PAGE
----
PARIS (Reuters) - Frederic Michalak added some Anglo-Saxon composure to his Gallic game to lead France to a rare hat-trick of November international wins which has helped Les Bleus secure a kind 2015 World Cup draw.
Flyhalf Michalak burst onto the scene during the 2003 World Cup although he was eventually overshadowed by Jonny Wilkinson who kicked England to the title.
Playing in South Africa with the Sharks has helped Michalak mix up his game and the 30-year-old, who was snubbed by Marc Lievremont for the 2011 World Cup, has become a very different player.
He is also another man having got married and now being a father.
“He scored the points and also made the team play and go forward. In the first two matches, he was creative. In the last one, he played as a good family man,” France manager Philippe Saint Andre told reporters after Saturday’s 22-14 win over Samoa.
Les Bleus dominated Australia, recording their second biggest win against the Wallabies as they prevailed 33-6 before overpowering Argentina 39-22.
They were less at ease against Samoa, conceding an early try before Michalak scored all but three of his team’s points at the Stade de France.
The last three times France won all of their November internationals, Michalak was in the team and that may not be just a coincidence.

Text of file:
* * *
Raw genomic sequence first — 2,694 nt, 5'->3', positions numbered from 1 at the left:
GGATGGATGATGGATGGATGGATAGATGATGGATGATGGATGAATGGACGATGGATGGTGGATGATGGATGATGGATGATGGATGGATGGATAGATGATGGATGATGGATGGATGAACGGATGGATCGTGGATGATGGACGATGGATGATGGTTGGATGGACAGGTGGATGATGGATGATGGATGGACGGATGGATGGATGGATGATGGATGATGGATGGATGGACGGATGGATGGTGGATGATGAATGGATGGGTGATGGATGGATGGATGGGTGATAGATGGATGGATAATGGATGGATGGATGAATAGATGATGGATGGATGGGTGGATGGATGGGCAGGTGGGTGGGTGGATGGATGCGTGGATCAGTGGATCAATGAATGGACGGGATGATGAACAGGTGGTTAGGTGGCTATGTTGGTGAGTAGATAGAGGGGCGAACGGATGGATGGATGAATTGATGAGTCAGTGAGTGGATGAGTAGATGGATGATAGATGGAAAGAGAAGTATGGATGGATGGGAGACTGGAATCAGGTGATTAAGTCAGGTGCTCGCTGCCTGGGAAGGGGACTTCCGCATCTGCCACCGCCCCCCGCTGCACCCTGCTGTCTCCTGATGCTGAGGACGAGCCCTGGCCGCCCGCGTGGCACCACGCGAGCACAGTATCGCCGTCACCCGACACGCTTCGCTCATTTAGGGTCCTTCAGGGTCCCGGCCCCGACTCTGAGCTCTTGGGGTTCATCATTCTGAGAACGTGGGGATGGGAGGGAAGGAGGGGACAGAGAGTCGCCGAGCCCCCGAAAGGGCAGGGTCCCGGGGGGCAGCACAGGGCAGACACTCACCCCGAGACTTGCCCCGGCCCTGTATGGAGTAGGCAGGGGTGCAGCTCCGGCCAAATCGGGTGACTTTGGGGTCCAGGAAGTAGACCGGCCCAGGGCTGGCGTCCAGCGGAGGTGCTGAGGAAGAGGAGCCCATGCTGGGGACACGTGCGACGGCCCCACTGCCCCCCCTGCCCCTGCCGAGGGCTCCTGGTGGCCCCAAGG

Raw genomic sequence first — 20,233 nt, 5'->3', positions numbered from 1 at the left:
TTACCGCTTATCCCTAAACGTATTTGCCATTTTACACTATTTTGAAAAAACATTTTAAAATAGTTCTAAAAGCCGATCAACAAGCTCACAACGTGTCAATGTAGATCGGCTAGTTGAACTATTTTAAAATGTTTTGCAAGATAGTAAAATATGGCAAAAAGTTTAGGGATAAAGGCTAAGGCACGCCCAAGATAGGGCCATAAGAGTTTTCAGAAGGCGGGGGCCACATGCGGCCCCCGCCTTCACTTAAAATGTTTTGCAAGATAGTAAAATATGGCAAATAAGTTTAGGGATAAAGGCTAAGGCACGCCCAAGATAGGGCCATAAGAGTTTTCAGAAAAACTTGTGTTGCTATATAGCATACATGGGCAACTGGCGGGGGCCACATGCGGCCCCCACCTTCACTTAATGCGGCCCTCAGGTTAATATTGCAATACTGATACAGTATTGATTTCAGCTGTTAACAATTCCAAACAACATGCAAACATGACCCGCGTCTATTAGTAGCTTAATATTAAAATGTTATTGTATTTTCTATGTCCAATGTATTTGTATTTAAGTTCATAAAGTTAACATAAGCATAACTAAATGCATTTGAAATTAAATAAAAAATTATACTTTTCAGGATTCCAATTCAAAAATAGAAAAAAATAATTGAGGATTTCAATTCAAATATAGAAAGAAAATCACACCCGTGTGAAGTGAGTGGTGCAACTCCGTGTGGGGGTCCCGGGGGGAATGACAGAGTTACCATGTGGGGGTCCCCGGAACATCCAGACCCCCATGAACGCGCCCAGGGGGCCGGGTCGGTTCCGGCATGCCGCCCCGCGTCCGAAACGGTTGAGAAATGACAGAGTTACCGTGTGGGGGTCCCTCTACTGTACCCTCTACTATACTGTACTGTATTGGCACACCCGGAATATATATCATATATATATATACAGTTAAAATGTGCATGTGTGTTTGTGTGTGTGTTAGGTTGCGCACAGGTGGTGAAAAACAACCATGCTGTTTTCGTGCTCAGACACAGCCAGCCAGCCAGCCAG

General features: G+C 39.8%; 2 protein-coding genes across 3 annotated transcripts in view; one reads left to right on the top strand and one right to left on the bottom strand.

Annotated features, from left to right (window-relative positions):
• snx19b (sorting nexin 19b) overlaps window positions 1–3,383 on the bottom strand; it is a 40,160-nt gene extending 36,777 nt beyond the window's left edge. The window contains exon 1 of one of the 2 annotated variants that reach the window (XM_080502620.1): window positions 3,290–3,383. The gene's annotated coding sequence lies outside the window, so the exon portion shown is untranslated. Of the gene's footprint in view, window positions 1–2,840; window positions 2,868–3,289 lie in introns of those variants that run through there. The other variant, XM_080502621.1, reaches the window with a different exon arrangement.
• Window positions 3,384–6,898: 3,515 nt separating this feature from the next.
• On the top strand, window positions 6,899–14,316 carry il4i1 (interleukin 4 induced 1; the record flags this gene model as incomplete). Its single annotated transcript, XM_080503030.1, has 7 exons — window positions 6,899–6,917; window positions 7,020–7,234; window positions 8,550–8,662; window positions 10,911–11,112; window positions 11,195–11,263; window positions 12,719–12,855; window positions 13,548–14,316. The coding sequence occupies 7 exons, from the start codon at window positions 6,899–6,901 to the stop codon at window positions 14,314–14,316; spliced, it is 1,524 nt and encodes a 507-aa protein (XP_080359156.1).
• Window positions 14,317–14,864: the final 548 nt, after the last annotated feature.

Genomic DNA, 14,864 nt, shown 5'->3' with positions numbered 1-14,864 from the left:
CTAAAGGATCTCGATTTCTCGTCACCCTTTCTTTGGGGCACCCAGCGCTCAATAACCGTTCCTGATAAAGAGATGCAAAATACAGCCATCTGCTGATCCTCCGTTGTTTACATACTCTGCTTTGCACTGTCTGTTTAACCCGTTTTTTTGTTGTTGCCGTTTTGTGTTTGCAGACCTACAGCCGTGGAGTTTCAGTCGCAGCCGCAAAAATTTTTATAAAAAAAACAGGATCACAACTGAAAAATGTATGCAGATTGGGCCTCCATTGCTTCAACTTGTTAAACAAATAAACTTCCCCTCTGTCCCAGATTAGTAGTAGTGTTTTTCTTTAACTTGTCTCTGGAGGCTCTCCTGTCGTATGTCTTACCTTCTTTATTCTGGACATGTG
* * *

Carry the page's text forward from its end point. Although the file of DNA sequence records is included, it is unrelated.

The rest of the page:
This November, Michalak scored 58 of France’s 94 points in the three tests, with a successful kick percentage of 92 percent having slotted in 20 kicks from 22 attempts - including a couple of drop goals.
“New staff, new adventure. Maybe at some point I did not give the necessary effort to come back with the France team. It is a vicious circle. But then there were the Sharks and Toulon. It put me back on track,” Michalak told reporters.
He also scored a try to help France stay in the mix after falling behind early against Samoa on Saturday and was named man of the match, just like against Australia.
“He’s got everything. He is a versatile player. (In November) he has been precise, his kicking has been efficient and he brought us his experience,” scrumhalf Maxime Machenaud told reporters.
“Even if it is a collective sport, he still scored a try on his own.”
It was not all about Michalak, though.
The France “backbone” was superb, with fullback Brice Dulin and Machenaud showing they have what it takes to help Les Bleus to the next level.
Hooker Dimitri Szarzewski also showed solidity in taking over from the retired William Servat.
The team, which still has time to grow and turn the youngsters into seasoned international players, will avoid Australia, New Zealand and South Africa in the first round of the next World Cup as they leapfrogged a disappointing England side into fourth place in the IRB rankings.
The draw will be made in London on December 3.
Additional reporting by Jean-Paul Couret; Editing by Mark Meadows